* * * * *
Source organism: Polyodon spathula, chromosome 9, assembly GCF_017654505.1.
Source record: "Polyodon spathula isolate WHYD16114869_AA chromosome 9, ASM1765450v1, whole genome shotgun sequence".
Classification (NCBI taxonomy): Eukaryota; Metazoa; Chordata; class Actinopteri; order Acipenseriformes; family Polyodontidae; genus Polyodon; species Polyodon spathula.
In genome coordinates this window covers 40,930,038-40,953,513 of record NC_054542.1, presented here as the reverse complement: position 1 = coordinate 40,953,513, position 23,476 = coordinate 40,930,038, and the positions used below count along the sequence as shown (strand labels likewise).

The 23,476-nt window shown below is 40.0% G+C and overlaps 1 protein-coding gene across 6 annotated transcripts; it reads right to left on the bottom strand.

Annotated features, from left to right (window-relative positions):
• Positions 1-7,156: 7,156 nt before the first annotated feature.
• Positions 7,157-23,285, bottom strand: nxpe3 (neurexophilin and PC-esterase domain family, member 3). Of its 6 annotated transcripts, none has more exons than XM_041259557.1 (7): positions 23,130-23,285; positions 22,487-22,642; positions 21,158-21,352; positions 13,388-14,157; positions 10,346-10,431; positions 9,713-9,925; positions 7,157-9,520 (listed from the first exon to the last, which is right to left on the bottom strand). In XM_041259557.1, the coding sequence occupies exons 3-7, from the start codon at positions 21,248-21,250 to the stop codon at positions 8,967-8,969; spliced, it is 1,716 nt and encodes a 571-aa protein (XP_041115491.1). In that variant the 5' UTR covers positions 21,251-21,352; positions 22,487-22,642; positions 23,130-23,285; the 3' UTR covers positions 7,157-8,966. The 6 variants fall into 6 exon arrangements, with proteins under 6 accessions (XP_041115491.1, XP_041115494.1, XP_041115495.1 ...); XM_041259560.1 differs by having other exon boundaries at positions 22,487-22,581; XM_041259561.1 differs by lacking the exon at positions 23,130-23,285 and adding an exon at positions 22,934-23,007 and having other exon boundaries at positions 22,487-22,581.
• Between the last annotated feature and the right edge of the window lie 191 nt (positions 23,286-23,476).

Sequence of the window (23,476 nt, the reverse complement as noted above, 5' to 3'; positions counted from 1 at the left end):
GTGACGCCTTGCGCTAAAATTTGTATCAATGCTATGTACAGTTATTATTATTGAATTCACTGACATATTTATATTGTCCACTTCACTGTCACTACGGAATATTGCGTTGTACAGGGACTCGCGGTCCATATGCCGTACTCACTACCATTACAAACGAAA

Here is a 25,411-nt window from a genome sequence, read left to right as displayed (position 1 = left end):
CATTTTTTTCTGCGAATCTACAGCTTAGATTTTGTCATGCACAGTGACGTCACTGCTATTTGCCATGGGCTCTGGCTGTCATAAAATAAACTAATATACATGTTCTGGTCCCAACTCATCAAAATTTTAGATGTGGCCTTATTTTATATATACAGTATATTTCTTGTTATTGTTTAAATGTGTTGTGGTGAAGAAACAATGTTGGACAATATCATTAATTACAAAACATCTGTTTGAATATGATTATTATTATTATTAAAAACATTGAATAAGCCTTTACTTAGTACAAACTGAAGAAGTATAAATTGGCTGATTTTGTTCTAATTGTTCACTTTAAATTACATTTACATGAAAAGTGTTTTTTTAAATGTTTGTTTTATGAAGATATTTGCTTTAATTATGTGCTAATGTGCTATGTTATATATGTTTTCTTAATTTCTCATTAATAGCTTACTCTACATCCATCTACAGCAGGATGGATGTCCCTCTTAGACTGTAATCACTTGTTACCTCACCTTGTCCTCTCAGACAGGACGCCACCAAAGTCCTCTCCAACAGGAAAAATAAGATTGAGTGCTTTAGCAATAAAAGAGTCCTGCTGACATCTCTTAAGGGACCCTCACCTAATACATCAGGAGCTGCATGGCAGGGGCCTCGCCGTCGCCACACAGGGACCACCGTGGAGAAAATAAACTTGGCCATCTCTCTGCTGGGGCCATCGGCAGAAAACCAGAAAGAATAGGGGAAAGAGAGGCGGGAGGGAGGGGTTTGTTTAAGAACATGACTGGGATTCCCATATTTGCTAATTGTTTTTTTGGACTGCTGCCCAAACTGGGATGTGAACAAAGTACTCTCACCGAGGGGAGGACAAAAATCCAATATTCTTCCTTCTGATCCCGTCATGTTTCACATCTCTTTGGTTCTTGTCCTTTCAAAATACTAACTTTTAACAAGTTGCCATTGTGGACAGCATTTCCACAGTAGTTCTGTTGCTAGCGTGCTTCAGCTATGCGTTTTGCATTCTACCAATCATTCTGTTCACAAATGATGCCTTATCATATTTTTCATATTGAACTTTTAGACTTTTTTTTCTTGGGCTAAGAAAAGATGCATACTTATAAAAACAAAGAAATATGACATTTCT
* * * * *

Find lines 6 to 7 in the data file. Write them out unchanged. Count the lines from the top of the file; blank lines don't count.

Annotated features, from left to right (window-relative positions):
• Positions 1-7,156: 7,156 nt before the first annotated feature.